These elevated levels have been detected in municipal water, well water, and surface water sources ranging from Snohomish, WA to Moscow, ID and everywhere in between. With most of the Pacific Northwest impacted, officials are scrambling to test water and evaluate treatment methods, while residents are left wondering what to expect and what they can do to access safe, high-quality drinking water.
What are PFAS?
It started in the early 1940s, when water and heat-resistant chemicals containing per- and polyfluoroalkyl substances were engineered to help create non-stick products (Teflon), fire retardants, and other common consumer goods. What wasn’t understood at the time, however, was that PFAS Teflon and other products using PFAS wouldn’t naturally decay in nature, or the human body.
Known as bioaccumulation, this chemical characteristic means any amount absorbed into our bodies – through eating or drinking – stays in our bodies. Since we have no way of removing or disposing of these chemicals, they’ve earned the ominous nickname, ‘forever chemicals.’ As a result, most PFAS have been phased out of use in this country, but they remain prevalent in the environment and often that includes our water supply.
Is My Water Contaminated?
Certain areas have a higher propensity for PFAS-contaminated water. For example if you live near an airport or a firefighter training facility where many of these chemicals have historically been used, there’s a good chance they’re still found in relatively high concentrations. Areas around manufacturing centers also commonly have elevated levels of PFAS, since they were used in the production of carpet, food packaging and production, and many other consumer goods.
PFAS and PFOA have even been found in areas removed from this kind of activity since they persist in the environment. Studies show that as much as 98% of the population register some level of PFAS in their bodies.
The best way to know if you have PFAS-contaminated water is to have your home’s water tested. With a free home water test from Culligan, you’ll get results back in as little as a few minutes, and your Pacific Northwest Culligan can review the results with you to help you understand what you’re dealing with, and how to treat it if necessary.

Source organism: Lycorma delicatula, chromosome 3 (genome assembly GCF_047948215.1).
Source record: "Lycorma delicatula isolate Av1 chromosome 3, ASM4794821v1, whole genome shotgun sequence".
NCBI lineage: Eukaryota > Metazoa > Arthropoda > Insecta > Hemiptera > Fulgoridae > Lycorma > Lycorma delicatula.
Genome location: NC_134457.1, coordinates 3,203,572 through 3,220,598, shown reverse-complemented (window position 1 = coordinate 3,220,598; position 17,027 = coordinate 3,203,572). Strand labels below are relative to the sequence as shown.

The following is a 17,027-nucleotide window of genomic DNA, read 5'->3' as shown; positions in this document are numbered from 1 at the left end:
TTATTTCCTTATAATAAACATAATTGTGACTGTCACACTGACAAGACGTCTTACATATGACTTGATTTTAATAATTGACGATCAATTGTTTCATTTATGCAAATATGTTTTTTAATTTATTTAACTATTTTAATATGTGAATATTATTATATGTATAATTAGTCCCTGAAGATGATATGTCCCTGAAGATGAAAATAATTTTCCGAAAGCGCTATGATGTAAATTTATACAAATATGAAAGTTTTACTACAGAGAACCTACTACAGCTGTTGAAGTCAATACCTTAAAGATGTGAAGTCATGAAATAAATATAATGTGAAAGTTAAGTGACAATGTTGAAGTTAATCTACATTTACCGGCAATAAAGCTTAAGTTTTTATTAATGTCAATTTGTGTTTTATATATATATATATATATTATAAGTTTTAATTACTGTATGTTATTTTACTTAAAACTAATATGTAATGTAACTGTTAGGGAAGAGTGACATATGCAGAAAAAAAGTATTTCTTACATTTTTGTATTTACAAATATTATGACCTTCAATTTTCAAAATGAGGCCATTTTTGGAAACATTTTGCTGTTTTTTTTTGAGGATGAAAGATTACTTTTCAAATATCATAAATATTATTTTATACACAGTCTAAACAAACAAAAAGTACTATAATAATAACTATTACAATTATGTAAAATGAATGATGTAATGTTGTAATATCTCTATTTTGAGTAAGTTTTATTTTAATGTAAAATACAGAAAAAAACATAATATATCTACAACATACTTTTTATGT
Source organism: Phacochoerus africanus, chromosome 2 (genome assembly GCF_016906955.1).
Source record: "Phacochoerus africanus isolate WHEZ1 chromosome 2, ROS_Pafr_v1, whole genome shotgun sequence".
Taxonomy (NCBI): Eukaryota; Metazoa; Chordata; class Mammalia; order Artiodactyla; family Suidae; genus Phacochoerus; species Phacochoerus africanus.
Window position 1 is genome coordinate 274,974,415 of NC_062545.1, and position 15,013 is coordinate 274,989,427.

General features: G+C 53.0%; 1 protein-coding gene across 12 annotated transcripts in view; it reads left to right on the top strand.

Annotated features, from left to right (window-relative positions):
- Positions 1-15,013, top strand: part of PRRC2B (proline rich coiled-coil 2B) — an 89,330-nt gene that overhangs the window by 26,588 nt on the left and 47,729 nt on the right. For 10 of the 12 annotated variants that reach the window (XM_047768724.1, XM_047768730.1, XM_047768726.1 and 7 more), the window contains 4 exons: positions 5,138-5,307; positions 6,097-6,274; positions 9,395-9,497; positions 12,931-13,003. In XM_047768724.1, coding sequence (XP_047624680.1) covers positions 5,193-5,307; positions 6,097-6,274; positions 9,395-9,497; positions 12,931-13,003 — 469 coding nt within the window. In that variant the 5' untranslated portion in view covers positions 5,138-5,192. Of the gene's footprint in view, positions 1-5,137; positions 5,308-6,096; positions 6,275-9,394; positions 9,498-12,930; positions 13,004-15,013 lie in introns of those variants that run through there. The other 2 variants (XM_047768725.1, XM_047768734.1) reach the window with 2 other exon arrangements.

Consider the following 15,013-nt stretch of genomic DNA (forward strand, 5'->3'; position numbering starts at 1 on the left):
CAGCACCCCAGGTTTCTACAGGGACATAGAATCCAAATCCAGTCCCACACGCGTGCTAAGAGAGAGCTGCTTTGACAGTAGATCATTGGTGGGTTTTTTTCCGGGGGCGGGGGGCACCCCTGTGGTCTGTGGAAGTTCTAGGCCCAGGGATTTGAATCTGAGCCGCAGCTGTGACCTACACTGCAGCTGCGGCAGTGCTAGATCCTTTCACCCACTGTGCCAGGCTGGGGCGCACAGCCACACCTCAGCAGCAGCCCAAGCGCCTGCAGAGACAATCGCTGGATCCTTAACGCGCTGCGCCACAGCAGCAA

Remove and Prevent PFAS Water Contamination
There may not be any ways to prevent PFAS contamination in the environment, but you can make sure the water you’re drinking is PFAS free. If there is good news regarding PFAS water contamination, it’s that they can be treated and removed from water with the right filtration. For example, several methods, like carbon filtration, ion exchange, and reverse osmosis water treatment effectively remove PFAS from water.
Once again, your local Culligan can help you understand whether you have PFAS in your water, and if they’re at a level that you should consider treating them with a drinking water system or a whole-house filtration system. Contact us today to schedule your free home water test to turn on the safest, best tasting water right at home.
As far as water contaminants in theory, PFOA in water is a relatively newer concept than other issues, but is something to watch moving forward. PFOA, the most notable substance of the family, was found to be a part of the manufacturing process of Teflon. The EPA sued DuPont in 2005 for failing to report a health risk to both humans and the environment. The company paid a $10.25 million settlement.